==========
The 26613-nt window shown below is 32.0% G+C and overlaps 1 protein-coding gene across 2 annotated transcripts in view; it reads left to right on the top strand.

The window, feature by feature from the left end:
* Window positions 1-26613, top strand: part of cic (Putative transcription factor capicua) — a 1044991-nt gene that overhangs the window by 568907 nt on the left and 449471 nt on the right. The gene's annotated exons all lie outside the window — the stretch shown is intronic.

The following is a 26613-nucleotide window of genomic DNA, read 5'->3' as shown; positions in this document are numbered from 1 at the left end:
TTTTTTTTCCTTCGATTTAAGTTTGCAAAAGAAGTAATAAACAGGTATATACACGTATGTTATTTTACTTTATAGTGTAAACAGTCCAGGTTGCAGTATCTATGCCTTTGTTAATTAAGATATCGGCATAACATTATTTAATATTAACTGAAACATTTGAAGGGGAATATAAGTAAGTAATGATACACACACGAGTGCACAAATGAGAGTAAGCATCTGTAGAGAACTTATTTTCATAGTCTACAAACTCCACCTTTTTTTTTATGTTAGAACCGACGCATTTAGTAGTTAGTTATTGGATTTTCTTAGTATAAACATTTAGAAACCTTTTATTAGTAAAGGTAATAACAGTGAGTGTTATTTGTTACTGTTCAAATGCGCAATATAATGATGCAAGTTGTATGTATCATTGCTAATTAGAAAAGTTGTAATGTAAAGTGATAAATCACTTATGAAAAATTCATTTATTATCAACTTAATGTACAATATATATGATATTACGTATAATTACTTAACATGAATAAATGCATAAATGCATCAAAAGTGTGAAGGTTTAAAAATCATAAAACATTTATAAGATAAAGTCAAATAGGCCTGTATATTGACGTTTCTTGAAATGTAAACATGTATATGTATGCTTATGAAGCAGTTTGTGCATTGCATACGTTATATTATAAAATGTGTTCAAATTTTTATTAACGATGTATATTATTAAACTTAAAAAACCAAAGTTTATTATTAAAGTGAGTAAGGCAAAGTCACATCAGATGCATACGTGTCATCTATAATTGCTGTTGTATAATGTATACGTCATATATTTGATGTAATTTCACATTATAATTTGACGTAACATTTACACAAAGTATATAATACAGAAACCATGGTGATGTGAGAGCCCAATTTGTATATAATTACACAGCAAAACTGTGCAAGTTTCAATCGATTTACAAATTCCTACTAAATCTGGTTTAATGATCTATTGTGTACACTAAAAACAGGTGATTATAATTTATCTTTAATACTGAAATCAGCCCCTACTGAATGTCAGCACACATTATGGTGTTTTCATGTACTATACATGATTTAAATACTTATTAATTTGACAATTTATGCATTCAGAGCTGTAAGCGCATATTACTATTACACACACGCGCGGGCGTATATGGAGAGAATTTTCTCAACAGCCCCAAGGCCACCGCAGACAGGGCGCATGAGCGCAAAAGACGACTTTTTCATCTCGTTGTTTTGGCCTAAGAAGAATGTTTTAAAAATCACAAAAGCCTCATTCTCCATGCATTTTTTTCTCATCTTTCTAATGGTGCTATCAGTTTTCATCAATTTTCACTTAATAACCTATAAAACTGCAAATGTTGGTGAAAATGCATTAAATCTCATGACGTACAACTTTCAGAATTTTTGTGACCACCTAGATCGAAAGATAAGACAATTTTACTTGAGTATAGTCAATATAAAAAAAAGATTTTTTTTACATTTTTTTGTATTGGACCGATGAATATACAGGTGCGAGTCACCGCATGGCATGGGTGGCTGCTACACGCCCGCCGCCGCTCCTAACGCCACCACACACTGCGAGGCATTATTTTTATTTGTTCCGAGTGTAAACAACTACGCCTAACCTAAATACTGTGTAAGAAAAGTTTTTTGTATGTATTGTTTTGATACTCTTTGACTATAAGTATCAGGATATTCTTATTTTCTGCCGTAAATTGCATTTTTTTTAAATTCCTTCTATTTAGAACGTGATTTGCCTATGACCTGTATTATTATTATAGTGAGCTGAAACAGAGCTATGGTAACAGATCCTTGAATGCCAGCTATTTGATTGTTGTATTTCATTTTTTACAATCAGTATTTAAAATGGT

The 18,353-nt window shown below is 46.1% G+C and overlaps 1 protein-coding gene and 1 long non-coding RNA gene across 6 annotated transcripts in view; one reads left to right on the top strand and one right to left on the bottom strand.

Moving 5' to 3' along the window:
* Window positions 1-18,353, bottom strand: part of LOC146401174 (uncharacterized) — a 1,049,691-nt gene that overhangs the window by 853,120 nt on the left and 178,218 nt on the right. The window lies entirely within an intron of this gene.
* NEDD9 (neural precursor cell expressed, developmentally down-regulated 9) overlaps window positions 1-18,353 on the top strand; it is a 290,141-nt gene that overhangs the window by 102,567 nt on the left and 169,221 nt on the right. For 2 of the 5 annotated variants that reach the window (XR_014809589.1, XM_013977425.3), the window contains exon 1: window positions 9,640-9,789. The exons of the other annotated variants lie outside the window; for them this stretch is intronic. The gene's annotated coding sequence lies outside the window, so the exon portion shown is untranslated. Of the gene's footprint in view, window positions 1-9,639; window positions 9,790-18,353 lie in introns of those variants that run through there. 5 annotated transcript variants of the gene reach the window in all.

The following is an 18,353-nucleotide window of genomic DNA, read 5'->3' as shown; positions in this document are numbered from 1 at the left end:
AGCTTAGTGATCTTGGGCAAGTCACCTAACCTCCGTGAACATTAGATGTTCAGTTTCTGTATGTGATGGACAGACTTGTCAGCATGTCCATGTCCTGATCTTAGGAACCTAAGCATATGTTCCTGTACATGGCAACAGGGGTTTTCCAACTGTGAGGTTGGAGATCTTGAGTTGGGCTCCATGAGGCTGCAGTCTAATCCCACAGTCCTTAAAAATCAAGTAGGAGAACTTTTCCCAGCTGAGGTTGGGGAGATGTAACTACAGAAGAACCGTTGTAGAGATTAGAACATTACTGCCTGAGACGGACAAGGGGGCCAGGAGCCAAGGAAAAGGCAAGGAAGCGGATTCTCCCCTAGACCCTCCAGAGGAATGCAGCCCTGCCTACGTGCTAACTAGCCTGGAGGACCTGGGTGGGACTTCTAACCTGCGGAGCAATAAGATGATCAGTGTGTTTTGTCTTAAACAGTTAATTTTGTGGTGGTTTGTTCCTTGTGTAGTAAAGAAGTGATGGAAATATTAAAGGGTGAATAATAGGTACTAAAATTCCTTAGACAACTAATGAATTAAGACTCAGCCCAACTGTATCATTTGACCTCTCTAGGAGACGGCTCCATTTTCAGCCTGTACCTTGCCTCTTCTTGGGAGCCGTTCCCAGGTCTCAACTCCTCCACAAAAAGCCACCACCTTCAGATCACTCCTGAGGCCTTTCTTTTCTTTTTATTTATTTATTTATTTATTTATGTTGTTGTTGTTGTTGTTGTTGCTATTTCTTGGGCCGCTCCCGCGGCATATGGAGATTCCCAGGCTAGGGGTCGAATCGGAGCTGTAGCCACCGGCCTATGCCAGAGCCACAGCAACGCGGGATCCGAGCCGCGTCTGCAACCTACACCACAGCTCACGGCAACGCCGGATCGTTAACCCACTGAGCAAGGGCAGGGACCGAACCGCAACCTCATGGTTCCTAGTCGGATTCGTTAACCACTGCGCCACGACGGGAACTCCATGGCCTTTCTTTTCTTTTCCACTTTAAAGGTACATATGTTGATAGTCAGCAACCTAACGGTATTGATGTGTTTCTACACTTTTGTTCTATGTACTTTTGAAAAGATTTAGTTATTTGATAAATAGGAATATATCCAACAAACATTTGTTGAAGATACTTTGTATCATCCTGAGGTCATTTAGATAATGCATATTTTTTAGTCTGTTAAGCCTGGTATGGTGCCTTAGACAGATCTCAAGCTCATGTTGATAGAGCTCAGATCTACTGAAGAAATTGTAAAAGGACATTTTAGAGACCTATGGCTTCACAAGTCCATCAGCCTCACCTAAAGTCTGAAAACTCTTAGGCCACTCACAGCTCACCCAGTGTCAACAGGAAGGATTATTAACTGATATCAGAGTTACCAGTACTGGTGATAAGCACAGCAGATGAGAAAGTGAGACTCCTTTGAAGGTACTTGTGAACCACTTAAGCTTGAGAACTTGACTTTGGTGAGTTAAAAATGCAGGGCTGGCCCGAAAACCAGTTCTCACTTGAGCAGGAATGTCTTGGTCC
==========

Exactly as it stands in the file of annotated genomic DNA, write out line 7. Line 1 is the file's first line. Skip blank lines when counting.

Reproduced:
Moving 5' to 3' along the window: